‫ثـ‬

‫ث‬

D

‫ـض‬

‫ـضـ‬

‫ضـ‬

‫ض‬

TH

dh

‫ـظ‬

‫ـظـ‬

‫ظـ‬

‫ظـ‬

u

‫ـو‬

‫و‬

‫ـو‬

‫و‬

e

‫ـي‬

‫ـيـ‬

‫يـ‬

‫ي‬

v

‫ـف‬

‫ـفـ‬

‫فـ‬

‫ف‬

f

‫ـف‬

‫ـفـ‬

‫فـ‬

‫ف‬

w

‫ـو‬

‫و‬

‫ـو‬

‫و‬

g

‫ـغ‬

‫ـغـ‬

‫غـ‬

‫غ‬

x

‫ـكـس‬

‫ـكـس‬

‫كس‬

‫كس‬

h

‫ـه‬

‫ـهـ‬

‫هـ‬

‫هـ‬

y

‫ـي‬

‫ـيـ‬

‫يـ‬

‫ي‬

H

‫ـح‬

‫ـحـ‬

‫حـ‬

‫ح‬

z


Madar Al–Huruf

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Madar Al–Huruf

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THE TSCTSC STRATEGY PRACTICE Try it out

STRATEGY

EXAMPLE 1

EXAMPLE 2

EXAMPLE 3

Type/Write

mercedes

canada

sophia

Sound out

mersedes

kanada

Clip

mrseds

Knda

Turn around

sdesrm

adnk

STRATEGY

EXAMPLE 1

EXAMPLE 2

EXAMPLE 3

Substitute

‫مرسيدس‬

‫كندا‬

Type/Write

chad

mitchell

chelsea

Connect

‫مرسيدس‬

‫كندا‬

Sound out

tshaad

mitshel

Clip

tshad

mitshl

Turn around

d a sh t

l sh t i m

Substitute

‫تشاد‬

‫ميتشل‬

Connect

‫تشاد‬

‫ميتشل‬

Write the “ph” how it sounds

Tip: Remember, the “r ” and “d” are non-social letters and don’t connect to the left in Arabic.

Tip: The “ch” sound is usually written as “tsh” in Arabic, but some people just write “sh”.


Madar Al–Huruf

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Madar Al–Huruf

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STRATEGY

EXAMPLE 1

EXAMPLE 2

EXAMPLE 3

Type/Write

edward

ethan

emily

Sound out

edward

ethen

Clip

-dward

-ethn

Turn around

drawd-

n th e -

Substitute

‫إدوارد‬

‫إ ي ث ن‬

Connect

‫إدوارد‬

‫إيثن‬

STRATEGY

EXAMPLE 1

EXAMPLE 2

EXAMPLE 3

with the “a” letter: ‫أ‬

Type/Write

olivia

oscar

otis

Without the ‫أ‬, Ethan would be pronounced “Yeethan”, and Emily would be

Sound out

olivia

askar

Clip

-olivia

-skr

Turn around

aivilo-

rks-

Substitute

‫أوليفيا‬

‫أسكر‬

Connect

‫أوليفيا‬

‫أسكر‬

Writing names that begin with vowels (E, I, O, U) When writing a name that begins with E, I, O, or U, you will need to begin

“Ymily” This is because the vowel sounds are a little different in Arabic - think about the difference between the “a” in “apple” versus the “a” in “say”. At the beginning of a word in English, we put a little more emphasis on the “a” sound than in the middle of a word. Adding the ‫ أ‬adds that emphasis to words in Arabic.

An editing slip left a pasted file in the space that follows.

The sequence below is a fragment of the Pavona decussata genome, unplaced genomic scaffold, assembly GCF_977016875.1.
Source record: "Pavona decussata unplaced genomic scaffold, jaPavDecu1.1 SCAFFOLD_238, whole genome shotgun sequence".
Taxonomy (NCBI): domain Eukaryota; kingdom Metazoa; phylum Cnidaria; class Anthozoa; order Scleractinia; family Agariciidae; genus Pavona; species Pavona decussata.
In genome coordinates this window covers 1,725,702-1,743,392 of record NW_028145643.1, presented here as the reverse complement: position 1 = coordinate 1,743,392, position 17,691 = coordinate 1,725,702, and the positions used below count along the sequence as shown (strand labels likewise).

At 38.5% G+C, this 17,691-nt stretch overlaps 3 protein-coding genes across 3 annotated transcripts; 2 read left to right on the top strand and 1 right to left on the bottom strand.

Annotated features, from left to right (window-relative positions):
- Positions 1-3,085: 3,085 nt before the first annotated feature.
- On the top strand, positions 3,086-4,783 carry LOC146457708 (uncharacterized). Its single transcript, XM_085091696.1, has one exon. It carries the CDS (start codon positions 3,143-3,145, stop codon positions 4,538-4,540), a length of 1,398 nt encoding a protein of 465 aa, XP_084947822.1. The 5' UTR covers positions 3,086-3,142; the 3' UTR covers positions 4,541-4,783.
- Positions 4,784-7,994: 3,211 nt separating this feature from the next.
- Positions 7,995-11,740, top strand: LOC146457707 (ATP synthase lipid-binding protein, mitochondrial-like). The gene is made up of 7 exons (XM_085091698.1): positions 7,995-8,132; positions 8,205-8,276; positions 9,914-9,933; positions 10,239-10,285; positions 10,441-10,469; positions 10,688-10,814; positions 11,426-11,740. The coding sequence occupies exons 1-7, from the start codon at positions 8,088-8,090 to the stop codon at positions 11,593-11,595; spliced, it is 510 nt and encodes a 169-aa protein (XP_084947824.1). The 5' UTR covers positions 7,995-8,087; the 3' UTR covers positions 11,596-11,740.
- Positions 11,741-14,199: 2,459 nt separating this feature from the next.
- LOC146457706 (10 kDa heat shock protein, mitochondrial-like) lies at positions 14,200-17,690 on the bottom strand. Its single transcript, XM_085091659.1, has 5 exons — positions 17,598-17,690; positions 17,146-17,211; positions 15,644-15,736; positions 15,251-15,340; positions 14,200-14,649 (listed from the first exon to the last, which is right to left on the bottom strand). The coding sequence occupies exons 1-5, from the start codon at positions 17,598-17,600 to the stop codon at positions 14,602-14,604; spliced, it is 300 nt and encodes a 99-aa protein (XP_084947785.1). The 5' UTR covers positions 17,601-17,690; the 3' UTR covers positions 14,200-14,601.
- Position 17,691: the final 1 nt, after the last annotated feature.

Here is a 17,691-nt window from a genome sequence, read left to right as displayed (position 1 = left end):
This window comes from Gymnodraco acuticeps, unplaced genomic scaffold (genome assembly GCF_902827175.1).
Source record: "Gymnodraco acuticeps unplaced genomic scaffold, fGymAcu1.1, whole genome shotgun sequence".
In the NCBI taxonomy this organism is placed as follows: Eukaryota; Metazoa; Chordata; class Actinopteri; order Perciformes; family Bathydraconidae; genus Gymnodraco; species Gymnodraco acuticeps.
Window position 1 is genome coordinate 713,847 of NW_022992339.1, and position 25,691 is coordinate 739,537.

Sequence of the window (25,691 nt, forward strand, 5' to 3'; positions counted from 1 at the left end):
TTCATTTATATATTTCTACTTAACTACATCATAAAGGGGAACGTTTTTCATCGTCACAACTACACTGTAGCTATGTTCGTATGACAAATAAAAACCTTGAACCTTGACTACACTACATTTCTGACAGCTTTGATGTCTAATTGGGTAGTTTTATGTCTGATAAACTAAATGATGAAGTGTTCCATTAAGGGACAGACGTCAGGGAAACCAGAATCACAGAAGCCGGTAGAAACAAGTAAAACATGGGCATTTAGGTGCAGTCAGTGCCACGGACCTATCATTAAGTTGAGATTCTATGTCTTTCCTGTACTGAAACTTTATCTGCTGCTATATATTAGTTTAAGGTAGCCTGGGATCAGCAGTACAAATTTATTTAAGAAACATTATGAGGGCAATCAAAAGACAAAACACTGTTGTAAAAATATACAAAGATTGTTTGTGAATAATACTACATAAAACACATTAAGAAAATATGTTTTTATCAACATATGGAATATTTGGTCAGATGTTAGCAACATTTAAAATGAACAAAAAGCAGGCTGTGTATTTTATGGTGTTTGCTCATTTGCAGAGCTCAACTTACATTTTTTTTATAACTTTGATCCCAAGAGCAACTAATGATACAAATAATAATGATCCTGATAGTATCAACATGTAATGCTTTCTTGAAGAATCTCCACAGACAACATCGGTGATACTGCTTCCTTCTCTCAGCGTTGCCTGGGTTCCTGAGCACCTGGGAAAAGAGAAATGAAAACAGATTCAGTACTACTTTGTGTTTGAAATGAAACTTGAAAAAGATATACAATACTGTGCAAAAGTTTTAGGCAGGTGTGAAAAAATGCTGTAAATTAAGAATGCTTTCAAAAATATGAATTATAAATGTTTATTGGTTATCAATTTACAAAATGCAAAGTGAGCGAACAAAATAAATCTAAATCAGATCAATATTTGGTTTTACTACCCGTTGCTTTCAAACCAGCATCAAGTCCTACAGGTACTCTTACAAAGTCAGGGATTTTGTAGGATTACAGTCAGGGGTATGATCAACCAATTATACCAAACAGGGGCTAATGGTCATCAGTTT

Madar Al–Huruf

Your turn!

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Madar Al–Huruf

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Practice writing names in Arabic using the TSCTSC

Strategy and the Wheel.

STRATEGY

EXAMPLE 1

EXAMPLE 2

EXAMPLE 3

STRATEGY

Type/Write

Type/Write

Sound out

Sound out

Clip

Clip

Turn around

Turn around

Substitute

Substitute

Connect

Connect

STRATEGY

EXAMPLE 1

EXAMPLE 2

EXAMPLE 3

STRATEGY

Type/Write

Type/Write

Sound out

Sound out

Clip

Clip

Turn around

Turn around

Substitute

Substitute

Connect

Connect

EXAMPLE 1

EXAMPLE 2

EXAMPLE 3

EXAMPLE 1

EXAMPLE 2

EXAMPLE 3


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Developed by Fatima Abdulkadhem and Nour Jandali, two Arabic teachers in Tucson, Arizona, this workbook was made possible through support and funding from Qatar Foundation International (QFI). A not-for-profit organization, QFI, LLC is a U.S.-based member of Qatar Foundation (QF) and is focused on grant-giving and programmatic activities that promote education as a force that facilitates collaboration across geographical, social and cultural boundaries. To learn more about QFI and Madar Al-Huruf, the Arabic Transliteration Wheel, please visit: www.qfi.org

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Q Wheel Workbook; Madar Al -Huruf